Niseko ski resort in Hokkaido is probably the most famous Japan resort amongst international skiers and boarders. For those that love powder, Niseko Japan is the number one pick for a ski holiday because it seems to constantly snow, and the deep, deep powder is way too enticing. Niseko the snow factory is one big powder playground!
Niseko Ski Resort Terrain
The Niseko ski resort gets the Powderhounds award for the best ski terrain in Japan. Niseko also gets other "best skiing in Japan
" awards for best powder, best off-piste terrain, best slackcountry (easily accessible backcountry), and best overall resort in Japan. The Powderhounds obviously think that Niseko has a lot going for it!
Niseko is suited to skiers and boarders of all ability levels. There are a large variety of groomed runs that are ideal for families, beginners and intermediates. For powder hounds Niseko has great off-piste skiing. The slackcountry and backcountry options are also very impressive, and thankfully both off-piste and out of bounds riding is permitted. Another element that sets Niseko apart from many other Japanese ski resorts is the combination of both alpine and tree skiing.
Fair weather skiers who want to get a tan are the only ones that might not like Niseko. Niseko rarely sees the sunshine and has plenty of cold weather in the peak of winter, but powder hounds don’t mind because it’s the bad weather that brings all that fabulous powder. And don’t worry about the cold because Niseko is equipped with various gondolas and hooded chairs. You can ride in comfort even on nasty weather days.
Niseko is the largest ski resort in Japan and is made up of four interconnected areas: An’nupuri; Niseko Village (formerly Higashiyama); Hirafu; and Hanazono. The ski resort of Moiwa
is also interconnected, but a separate lift ticket is required for this resort.
Where is Niseko?
Niseko is located in Hokkaido Japan, 100km southwest of Sapporo
and the New-Chitose International Airport. Niseko is situated near Mt Yōtei (the "Mt. Fuji of Hokkaido") in a perfect spot to capture all the snow.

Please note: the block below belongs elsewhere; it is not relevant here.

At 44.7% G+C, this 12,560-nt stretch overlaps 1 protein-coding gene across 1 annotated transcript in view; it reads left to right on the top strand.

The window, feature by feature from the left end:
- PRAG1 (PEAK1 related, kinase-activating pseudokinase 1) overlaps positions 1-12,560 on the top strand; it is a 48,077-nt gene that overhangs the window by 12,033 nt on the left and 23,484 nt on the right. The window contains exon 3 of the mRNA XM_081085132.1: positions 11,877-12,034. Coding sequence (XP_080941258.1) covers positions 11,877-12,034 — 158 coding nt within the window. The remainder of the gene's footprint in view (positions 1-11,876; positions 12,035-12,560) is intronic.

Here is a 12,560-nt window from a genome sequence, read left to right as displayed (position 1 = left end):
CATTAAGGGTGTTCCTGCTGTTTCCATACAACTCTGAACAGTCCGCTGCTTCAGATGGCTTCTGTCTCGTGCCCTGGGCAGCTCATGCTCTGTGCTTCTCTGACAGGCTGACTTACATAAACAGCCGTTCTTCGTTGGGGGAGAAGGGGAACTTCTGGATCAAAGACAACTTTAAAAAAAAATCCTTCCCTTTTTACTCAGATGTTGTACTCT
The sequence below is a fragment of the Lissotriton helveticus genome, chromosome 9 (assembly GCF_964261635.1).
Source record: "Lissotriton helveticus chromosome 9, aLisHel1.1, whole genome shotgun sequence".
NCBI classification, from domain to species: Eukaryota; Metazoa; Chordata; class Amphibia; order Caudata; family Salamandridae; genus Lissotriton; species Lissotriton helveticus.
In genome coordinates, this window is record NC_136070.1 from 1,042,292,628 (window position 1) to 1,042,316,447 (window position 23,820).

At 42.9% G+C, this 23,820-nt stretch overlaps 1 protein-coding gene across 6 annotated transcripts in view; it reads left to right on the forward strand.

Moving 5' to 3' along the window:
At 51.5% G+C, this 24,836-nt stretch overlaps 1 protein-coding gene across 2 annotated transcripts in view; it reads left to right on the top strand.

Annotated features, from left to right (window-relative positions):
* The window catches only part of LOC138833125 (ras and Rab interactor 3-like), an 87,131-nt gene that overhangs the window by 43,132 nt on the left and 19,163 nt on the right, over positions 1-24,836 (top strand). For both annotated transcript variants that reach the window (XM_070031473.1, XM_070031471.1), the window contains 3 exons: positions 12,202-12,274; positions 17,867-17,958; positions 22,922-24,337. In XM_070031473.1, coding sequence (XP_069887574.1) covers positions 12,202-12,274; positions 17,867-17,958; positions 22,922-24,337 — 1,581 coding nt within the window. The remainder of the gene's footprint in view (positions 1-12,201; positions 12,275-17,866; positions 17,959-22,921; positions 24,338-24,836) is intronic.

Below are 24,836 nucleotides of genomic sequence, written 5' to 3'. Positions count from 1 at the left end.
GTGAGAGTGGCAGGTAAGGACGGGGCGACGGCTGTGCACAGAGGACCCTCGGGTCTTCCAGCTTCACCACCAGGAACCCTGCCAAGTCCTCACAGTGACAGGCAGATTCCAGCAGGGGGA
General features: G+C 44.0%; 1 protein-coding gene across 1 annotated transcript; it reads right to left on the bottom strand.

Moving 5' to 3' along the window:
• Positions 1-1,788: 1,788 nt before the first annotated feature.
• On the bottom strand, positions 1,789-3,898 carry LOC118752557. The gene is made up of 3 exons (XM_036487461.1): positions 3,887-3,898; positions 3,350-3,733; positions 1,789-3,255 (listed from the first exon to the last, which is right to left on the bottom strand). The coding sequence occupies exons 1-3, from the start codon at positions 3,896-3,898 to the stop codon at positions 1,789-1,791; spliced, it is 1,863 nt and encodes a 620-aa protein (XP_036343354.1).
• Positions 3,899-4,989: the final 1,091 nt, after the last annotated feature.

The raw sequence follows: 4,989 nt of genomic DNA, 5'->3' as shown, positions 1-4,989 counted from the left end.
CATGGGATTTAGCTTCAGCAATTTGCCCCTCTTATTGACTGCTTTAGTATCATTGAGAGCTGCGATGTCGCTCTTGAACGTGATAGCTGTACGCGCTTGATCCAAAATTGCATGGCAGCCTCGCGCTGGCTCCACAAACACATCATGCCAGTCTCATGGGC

A shuttle bus or a door-to-door transfer is the best way to get to Niseko from either Sapporo or the airport. See the Niseko travel
page for more information or you can book your Niseko airport shuttle
There is a huge range of Niseko accommodation
options including traditional Japanese pensions, hotels, lodges, and lots of apartments. Some of the properties are ski-in ski-out, but many require a short walk or a shuttle bus to get to the ski area.
You can search for Niseko accommodation, check availability, and make a booking enquiry directly with the accommodation provider using the search box above. NB You can book transfers and other components of your holiday (e.g. equipment rentals and lessons) on this website from October onwards.
NB If you are looking to stay in Niseko during peak holiday season (Xmas to end of Jan), accommodation sells out pretty early
There is accommodation in the villages of An’nupuri, Niseko Village, Hanazono, and Niseko Hirafu. The four ski areas are interconnected by the lifts and slopes towards the top of the mountain, but the base areas are not next to each other. Consequently the first choice regarding accommodation needs to be which village to stay in. See our Niseko accommodation
page for information on the different villages, a Niseko map, and for accommodation bookings.
Niseko Restaurants & Nightlife
Niseko has the best nightlife and choice of restaurants of all the ski resorts in Japan. There are Niseko restaurants